The temperature dropped 17.7°C between 2:30 pm yesterday and 7:45 this morning, from 6.5°C to -10.2°C, as measured at Inner Drive Technology World Headquarters. So far it's recovered to -5.5°C, almost warm enough to take my lazy dog on a hike. She got a talking-to from HR about not pulling her weight in the office, so this morning she worked away at a bone for a good stretch:
Alas, the sun came out, a beam hit her head, and she decided the bone could wait:
Meanwhile, in the rest of the world:
- Julia Ioffe interviews Russian diplomat Dr Andrey Sushentsov about Russia's views of the Ukraine crisis. tl;dr: the US and Russia don't even have a common set of facts to discuss, let alone a common interpretation of them.
- In Beijing, former Olympic figure skater Adam Rippon blasts the Russian team for once again crapping on their own performance with yet another doping scandal.
- The government of Ontario secured a court order last night allowing the Windsor Police and OPP to start clearing the Ambassador Bridge. So far, they have managed to do so without violence, but a few extremists haven't yet budged.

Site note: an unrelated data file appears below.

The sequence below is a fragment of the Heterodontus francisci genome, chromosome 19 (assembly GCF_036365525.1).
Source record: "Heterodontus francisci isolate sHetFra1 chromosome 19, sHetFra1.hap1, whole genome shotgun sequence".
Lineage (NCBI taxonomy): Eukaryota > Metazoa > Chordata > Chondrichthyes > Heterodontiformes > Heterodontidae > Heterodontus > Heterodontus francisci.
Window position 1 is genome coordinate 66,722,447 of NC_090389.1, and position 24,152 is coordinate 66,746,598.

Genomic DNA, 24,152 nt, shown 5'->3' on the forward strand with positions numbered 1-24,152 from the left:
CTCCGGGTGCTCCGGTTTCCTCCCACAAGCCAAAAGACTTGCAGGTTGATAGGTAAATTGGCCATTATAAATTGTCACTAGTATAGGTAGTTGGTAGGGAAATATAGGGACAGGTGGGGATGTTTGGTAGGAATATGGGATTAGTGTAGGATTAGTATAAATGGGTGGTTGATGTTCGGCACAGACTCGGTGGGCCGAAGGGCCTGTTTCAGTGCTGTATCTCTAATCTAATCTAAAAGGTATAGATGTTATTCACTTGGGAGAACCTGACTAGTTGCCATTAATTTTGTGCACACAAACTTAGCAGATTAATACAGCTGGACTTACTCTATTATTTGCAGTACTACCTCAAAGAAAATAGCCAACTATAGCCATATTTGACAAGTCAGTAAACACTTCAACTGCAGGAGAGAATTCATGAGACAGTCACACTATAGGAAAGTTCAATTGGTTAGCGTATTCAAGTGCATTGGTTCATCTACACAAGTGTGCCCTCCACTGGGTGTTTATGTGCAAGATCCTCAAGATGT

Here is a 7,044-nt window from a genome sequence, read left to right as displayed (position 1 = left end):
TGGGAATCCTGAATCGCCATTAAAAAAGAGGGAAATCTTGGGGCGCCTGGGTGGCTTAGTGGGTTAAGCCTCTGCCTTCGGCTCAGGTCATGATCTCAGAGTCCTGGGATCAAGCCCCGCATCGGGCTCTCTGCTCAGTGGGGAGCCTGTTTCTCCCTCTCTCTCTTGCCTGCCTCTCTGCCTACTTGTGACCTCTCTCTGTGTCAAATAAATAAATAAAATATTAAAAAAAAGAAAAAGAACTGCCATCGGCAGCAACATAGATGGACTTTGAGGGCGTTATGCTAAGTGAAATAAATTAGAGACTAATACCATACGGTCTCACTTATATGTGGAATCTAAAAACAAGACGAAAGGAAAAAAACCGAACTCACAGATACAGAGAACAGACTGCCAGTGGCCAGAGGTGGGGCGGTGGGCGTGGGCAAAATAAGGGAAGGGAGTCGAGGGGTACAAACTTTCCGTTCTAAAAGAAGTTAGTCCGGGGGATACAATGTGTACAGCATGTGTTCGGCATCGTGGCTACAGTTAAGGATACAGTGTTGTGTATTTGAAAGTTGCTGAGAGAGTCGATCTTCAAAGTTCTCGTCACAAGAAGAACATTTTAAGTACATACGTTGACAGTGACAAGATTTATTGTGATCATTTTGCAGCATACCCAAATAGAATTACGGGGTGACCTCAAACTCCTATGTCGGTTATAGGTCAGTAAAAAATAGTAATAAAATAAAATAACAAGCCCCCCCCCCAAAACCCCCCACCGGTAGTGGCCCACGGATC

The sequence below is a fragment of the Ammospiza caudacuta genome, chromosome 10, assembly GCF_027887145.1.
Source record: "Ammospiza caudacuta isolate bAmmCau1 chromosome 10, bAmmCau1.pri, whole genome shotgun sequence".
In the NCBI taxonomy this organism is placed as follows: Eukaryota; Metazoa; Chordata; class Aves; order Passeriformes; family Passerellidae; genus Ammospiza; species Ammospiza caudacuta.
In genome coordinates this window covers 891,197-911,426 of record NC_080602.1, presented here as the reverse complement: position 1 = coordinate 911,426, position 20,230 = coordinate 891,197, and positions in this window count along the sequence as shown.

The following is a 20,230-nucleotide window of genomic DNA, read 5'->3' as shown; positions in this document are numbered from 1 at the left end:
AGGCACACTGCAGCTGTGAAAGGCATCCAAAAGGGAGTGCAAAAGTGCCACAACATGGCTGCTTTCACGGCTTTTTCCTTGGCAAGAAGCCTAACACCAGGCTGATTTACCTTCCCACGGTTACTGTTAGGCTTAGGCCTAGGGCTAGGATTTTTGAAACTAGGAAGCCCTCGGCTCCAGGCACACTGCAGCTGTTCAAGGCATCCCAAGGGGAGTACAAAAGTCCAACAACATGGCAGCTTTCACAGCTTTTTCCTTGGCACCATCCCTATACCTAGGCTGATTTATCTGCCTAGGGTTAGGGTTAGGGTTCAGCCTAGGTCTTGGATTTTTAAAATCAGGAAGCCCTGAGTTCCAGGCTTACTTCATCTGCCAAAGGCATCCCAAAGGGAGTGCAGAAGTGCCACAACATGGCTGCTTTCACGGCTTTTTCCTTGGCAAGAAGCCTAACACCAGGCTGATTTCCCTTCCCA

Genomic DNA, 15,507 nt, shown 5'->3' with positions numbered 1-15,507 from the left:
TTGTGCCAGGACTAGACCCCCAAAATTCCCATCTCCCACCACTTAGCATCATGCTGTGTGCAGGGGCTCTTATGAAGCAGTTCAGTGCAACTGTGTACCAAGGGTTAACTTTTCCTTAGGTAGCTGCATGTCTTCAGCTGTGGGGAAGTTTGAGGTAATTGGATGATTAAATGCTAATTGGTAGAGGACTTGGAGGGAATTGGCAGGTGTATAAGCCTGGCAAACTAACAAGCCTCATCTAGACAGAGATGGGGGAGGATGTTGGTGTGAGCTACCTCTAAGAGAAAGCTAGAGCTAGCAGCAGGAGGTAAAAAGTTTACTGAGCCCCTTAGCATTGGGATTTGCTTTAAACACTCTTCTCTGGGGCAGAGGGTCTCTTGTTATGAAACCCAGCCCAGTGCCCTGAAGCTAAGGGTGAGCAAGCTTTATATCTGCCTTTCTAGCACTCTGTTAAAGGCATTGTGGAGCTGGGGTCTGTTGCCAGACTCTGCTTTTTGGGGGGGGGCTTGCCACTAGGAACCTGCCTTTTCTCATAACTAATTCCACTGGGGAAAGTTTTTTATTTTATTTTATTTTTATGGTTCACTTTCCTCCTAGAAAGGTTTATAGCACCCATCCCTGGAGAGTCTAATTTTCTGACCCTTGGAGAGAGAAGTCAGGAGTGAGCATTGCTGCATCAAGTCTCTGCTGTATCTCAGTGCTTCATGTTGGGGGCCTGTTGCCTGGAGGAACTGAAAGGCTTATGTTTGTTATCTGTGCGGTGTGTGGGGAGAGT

- James Fallows updates his earlier post on how framing outrageous actions as "that's just Trump" is an abrogation of the press's responsibility to its consumers. "For perspective here: the late Sandy Berger, who had been Bill Clinton’s National Security Advisor, was investigated, charged, fined $50,000, and sentenced to two years of probation for stuffing copies of a classified document into his socks, and sneaking them out from the National Archives. The story of his downfall was a major news feature back in the mid-2000s."
- The UK now allows fully-vaccinated travelers from most countries to arrive and depart without getting a swab stuck up their nose.
- Comedian Bob Saget died of blunt head trauma, consistent with a slip and fall, according to an autopsy. It also found his heart had a 95% blockage, which might have killed him even without the fall.
Finally, in 2018 Rebecca Mead returned to London after living in New York for 30 years. Her 15-year-old son now speaks with a unique accent Mead says has become the new standard "Multicultural London English."